Tenancy Agreement Contract Template

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    Tenancy Agreement Contract Template

    Hi,

    I am a new landlord since last year. The first tenancy was arranged through a letting agent but it is coming to an end. I am looking to renew it. With regards to the Assured Shorthold Tenancy Contract, is there a particular template which is generally considered to be best from a landlords perspective/popular amongst landlords? Any other tips or things to look out for when renewing a tenancy would be greatly appreciated.

    Many thanks in advance,
    Auzz.

    #2
    There's no need to renew it.
    The tenant doesn't have to sign a new agreement (particularly one that's different to the previous one).
    When I post, I am expressing an opinion - feel free to disagree, I have been wrong before.
    Please don't act on my suggestions without checking with a grown-up (ideally some kind of expert).

    Comment


      #3
      Do you have ALL paperwork from agent that would permit a valid s21 please? If not get that first...
      I am legally unqualified: If you need to rely on advice check it with a suitable authority - eg a solicitor specialising in landlord/tenant law...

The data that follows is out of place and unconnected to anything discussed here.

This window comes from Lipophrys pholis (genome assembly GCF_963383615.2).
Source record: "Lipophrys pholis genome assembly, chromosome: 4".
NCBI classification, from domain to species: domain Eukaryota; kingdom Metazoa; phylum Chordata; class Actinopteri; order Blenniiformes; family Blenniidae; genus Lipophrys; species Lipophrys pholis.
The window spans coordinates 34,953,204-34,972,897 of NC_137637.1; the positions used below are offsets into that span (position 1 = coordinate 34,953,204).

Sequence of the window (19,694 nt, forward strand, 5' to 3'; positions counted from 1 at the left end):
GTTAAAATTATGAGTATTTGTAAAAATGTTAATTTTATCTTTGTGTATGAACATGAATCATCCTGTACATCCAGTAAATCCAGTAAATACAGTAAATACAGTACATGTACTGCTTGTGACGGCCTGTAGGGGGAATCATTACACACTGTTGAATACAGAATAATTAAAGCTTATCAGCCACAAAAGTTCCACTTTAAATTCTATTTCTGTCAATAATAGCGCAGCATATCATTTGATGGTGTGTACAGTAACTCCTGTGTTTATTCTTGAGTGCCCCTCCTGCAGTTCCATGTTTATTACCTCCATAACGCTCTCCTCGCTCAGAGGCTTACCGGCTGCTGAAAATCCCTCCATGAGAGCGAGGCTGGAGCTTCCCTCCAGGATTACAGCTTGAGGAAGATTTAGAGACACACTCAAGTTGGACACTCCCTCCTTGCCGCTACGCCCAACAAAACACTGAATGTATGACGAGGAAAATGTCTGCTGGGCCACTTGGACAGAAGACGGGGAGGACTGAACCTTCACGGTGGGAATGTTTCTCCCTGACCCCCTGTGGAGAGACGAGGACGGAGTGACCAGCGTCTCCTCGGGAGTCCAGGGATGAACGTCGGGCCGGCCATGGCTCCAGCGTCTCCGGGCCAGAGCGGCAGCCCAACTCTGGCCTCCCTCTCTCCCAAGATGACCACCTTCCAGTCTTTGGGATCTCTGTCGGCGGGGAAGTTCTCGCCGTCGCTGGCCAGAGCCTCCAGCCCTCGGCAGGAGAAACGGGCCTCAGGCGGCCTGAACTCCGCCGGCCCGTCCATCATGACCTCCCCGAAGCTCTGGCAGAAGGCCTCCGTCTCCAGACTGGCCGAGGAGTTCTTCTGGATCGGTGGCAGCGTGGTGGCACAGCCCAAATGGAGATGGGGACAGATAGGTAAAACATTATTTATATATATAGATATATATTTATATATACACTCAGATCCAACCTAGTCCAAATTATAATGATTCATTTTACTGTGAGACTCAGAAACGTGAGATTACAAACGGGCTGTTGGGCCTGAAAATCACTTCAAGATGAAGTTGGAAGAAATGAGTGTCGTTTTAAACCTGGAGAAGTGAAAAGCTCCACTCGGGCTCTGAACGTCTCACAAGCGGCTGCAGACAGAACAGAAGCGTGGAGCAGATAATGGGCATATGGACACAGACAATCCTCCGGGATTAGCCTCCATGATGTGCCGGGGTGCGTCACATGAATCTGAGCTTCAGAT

Comment


        #4
        Originally posted by jpkeates View Post
        There's no need to renew it.
        The tenant doesn't have to sign a new agreement (particularly one that's different to the previous one).
        Thanks for the reply. The existing contract doesn't say anything about a periodic tenancy, and the tenant wants security of a longer tenancy. I imagine a new contract would be required in this situation?

        Comment


          #5
          Originally posted by theartfullodger View Post
          Do you have ALL paperwork from agent that would permit a valid s21 please? If not get that first...
          Thanks, I will check.

          Comment


            #6
            Originally posted by auzz View Post
            Thanks for the reply. The existing contract doesn't say anything about a periodic tenancy, and the tenant wants security of a longer tenancy. I imagine a new contract would be required in this situation?
            If the existing contract doesn't say what happens when the agreement ends, a new periodic contract is created by the 1988 Housing Act, with exactly the same terms and conditions, other than anything related to notice which is replaced by standard terms for you and the tenant.

            The tenant's desire for security should be balanced with your own requirements.
            Any security for the tenant comes at the cost of flexibility to you.

            If you would have no reason to ask the tenant to leave unless something goes wrong, why increase your risks for no reason?
            I have no tenants on anything other than periodic tenancies, their original six-month initial terms having expired (in most cases) several years ago.

            When I post, I am expressing an opinion - feel free to disagree, I have been wrong before.
            Please don't act on my suggestions without checking with a grown-up (ideally some kind of expert).

            Comment


              #7
              Originally posted by auzz View Post

              Thanks, I will check.
              Google "nearly legal section 21" for a checklist